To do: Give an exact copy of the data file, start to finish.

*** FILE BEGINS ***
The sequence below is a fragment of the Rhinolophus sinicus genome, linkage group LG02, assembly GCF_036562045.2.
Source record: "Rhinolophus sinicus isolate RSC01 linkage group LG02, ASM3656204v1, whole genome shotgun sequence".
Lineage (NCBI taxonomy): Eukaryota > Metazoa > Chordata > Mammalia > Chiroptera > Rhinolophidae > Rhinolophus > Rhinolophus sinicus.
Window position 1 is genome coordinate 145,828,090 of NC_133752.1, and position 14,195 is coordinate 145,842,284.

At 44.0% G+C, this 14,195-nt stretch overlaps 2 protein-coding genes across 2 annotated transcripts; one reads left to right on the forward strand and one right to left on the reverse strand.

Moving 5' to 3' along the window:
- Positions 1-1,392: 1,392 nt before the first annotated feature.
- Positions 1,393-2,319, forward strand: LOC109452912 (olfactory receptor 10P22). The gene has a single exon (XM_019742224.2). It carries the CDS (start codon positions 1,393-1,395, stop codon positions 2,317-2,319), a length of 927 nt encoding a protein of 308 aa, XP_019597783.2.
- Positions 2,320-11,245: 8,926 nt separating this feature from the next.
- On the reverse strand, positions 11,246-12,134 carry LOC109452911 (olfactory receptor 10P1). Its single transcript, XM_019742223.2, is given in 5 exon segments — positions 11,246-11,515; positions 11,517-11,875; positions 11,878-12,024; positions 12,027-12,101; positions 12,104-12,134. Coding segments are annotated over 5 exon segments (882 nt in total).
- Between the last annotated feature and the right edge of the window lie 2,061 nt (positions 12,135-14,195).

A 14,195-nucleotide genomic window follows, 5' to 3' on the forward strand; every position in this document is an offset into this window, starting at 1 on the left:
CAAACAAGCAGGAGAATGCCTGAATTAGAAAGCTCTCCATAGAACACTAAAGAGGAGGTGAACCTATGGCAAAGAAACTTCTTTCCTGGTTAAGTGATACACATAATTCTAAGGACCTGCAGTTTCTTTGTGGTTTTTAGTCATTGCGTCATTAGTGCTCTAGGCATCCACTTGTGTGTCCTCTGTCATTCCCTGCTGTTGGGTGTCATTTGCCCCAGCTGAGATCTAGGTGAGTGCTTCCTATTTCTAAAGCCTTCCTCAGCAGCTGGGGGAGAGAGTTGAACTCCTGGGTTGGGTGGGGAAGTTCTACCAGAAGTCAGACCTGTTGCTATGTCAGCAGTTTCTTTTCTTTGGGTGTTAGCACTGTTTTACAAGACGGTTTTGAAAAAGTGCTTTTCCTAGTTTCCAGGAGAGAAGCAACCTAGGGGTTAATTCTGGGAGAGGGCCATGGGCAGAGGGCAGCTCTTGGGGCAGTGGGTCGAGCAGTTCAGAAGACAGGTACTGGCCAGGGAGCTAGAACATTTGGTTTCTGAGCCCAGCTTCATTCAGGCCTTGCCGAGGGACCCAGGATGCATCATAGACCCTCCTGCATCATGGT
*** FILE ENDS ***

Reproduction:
The sequence below is a fragment of the Rhinolophus sinicus genome, linkage group LG02, assembly GCF_036562045.2.
Source record: "Rhinolophus sinicus isolate RSC01 linkage group LG02, ASM3656204v1, whole genome shotgun sequence".
Lineage (NCBI taxonomy): Eukaryota > Metazoa > Chordata > Mammalia > Chiroptera > Rhinolophidae > Rhinolophus > Rhinolophus sinicus.
Window position 1 is genome coordinate 145,828,090 of NC_133752.1, and position 14,195 is coordinate 145,842,284.

At 44.0% G+C, this 14,195-nt stretch overlaps 2 protein-coding genes across 2 annotated transcripts; one reads left to right on the forward strand and one right to left on the reverse strand.

Moving 5' to 3' along the window:
- Positions 1-1,392: 1,392 nt before the first annotated feature.
- Positions 1,393-2,319, forward strand: LOC109452912 (olfactory receptor 10P22). The gene has a single exon (XM_019742224.2). It carries the CDS (start codon positions 1,393-1,395, stop codon positions 2,317-2,319), a length of 927 nt encoding a protein of 308 aa, XP_019597783.2.
- Positions 2,320-11,245: 8,926 nt separating this feature from the next.
- On the reverse strand, positions 11,246-12,134 carry LOC109452911 (olfactory receptor 10P1). Its single transcript, XM_019742223.2, is given in 5 exon segments — positions 11,246-11,515; positions 11,517-11,875; positions 11,878-12,024; positions 12,027-12,101; positions 12,104-12,134. Coding segments are annotated over 5 exon segments (882 nt in total).
- Between the last annotated feature and the right edge of the window lie 2,061 nt (positions 12,135-14,195).

A 14,195-nucleotide genomic window follows, 5' to 3' on the forward strand; every position in this document is an offset into this window, starting at 1 on the left:
CAAACAAGCAGGAGAATGCCTGAATTAGAAAGCTCTCCATAGAACACTAAAGAGGAGGTGAACCTATGGCAAAGAAACTTCTTTCCTGGTTAAGTGATACACATAATTCTAAGGACCTGCAGTTTCTTTGTGGTTTTTAGTCATTGCGTCATTAGTGCTCTAGGCATCCACTTGTGTGTCCTCTGTCATTCCCTGCTGTTGGGTGTCATTTGCCCCAGCTGAGATCTAGGTGAGTGCTTCCTATTTCTAAAGCCTTCCTCAGCAGCTGGGGGAGAGAGTTGAACTCCTGGGTTGGGTGGGGAAGTTCTACCAGAAGTCAGACCTGTTGCTATGTCAGCAGTTTCTTTTCTTTGGGTGTTAGCACTGTTTTACAAGACGGTTTTGAAAAAGTGCTTTTCCTAGTTTCCAGGAGAGAAGCAACCTAGGGGTTAATTCTGGGAGAGGGCCATGGGCAGAGGGCAGCTCTTGGGGCAGTGGGTCGAGCAGTTCAGAAGACAGGTACTGGCCAGGGAGCTAGAACATTTGGTTTCTGAGCCCAGCTTCATTCAGGCCTTGCCGAGGGACCCAGGATGCATCATAGACCCTCCTGCATCATGGT